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Introduction to Fascia's role in causing Pain

Fascia surrounds and attaches to all structures in the body, and plays a very important role in the support and function of our bodies. In a normal healthy state, the fascia is relaxed and able to stretch and move without restriction. After physical trauma, emotional trauma, scarring, inflammation, the fascia loses its elasticity. It becomes restricted and the source of tension in the body. Trauma such as car accidents, poor posture, falls, and surgery influence the comfort and function of the body. This tension can cause pain and restrict motion. Long term, these fascial restrictions affect your ability to withstand stress and perform normal daily activities.

Fascia also plays a big role in back pain. Fascia is interconnected and can transfer from one region to another. You can feel the pain in another region of the body when the fascia is distorted.  A good example of this is if you tug on one end of a sweater, you see the tug travel long distance to other ends of the sweater. Most people have experienced this example in their spine. First, your neck gets injured from a car accident. You ignore the pain, thinking the pain will go away on its own. Then, the pain travels to your shoulder, your lower back, and then develops into plantar fasciitis. It becomes a domino effect.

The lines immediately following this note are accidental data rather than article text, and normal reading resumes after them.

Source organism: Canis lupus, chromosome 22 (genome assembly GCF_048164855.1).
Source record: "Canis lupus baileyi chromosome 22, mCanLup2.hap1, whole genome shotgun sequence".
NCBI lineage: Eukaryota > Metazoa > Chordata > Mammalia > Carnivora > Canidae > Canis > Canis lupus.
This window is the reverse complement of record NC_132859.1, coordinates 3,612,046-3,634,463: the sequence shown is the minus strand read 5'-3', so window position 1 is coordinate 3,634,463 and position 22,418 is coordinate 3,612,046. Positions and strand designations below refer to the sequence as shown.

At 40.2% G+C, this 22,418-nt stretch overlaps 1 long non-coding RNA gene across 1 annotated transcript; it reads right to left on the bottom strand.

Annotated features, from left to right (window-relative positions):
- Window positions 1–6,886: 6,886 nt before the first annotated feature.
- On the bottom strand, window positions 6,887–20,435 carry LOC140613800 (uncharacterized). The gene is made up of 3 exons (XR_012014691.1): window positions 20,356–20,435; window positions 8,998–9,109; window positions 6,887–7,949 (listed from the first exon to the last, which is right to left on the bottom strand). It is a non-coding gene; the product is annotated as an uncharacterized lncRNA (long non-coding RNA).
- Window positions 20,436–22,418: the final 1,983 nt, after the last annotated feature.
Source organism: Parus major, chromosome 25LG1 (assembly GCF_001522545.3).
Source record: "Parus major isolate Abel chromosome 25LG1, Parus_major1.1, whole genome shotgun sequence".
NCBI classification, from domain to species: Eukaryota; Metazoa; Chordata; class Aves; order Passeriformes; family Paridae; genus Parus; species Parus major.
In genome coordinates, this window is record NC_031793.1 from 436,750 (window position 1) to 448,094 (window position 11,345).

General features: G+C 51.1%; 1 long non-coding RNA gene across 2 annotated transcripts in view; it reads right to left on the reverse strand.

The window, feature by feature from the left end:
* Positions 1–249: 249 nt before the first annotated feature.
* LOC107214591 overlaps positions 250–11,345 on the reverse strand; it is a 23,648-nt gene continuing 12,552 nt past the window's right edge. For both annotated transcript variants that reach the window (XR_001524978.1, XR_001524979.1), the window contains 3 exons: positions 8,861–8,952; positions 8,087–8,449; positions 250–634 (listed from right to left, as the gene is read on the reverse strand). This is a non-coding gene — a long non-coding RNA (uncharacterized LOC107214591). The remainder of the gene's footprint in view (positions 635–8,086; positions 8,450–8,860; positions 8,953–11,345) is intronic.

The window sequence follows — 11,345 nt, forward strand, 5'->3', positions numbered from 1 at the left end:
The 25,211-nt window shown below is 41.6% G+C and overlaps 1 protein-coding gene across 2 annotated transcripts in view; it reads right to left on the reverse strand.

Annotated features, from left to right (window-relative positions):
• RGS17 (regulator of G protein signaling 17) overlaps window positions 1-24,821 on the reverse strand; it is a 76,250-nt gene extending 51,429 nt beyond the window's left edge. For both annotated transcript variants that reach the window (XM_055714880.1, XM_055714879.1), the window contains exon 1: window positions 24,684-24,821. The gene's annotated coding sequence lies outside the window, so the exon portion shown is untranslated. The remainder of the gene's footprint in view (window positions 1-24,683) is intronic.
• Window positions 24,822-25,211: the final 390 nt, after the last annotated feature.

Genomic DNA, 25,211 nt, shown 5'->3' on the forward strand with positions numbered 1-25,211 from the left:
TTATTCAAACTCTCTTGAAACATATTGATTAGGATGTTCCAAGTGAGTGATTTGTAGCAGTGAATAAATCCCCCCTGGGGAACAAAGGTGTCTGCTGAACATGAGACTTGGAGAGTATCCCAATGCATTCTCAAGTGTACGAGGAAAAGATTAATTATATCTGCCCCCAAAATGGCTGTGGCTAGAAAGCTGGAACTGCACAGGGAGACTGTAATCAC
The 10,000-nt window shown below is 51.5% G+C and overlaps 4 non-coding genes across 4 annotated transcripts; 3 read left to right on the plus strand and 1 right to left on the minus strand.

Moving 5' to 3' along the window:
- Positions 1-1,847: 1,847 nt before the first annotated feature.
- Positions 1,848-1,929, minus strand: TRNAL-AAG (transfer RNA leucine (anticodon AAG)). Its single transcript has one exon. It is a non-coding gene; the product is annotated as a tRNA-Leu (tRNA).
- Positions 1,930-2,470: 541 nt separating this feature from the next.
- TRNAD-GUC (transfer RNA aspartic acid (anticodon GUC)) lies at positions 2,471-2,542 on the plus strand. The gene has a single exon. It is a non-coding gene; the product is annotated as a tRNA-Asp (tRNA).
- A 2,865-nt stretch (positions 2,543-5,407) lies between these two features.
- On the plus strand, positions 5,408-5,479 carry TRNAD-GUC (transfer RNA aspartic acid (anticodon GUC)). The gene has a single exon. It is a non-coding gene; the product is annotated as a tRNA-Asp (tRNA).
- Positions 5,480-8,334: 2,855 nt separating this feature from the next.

Overly tight fascia can compress muscles and nerves, resulting in pain, either at the site or elsewhere in the body. Fascia is arranged in two layers and slides back and forth across each other.  Healthy fascia has the ability to shift or slide 75 percent of its total length. This sliding ability is reduced in people with back pain.

Fascia is mainly made up of water, 70 percent to be exact. Physical movement helps keep the water moving.  The less mobile you are, the less supple and drier your fascia will be, and less able to slide properly. Our mobility is determined in large part by how hydrated our fascia is. When the fascia gets dried out, we are more at risk injuries.  Myofascial techniques, used by chiropractors, massage therapist, and physical therapist, have been shown to make the fascia more elastic. Myofascial techniques increase the water reserves and elasticity of the fascia. The force and pressure have been shown to fill up the water reserves in the fascia.

Here, at Northwest Wellness, we use a variety of Myofascial techniques to assist in getting you out of pain. Don’t hesitate making an appointment if you suffer from any back or extremity pain!

For further information on chiropractic care contact Northwest Wellness in Federal Way, WA  2539270660.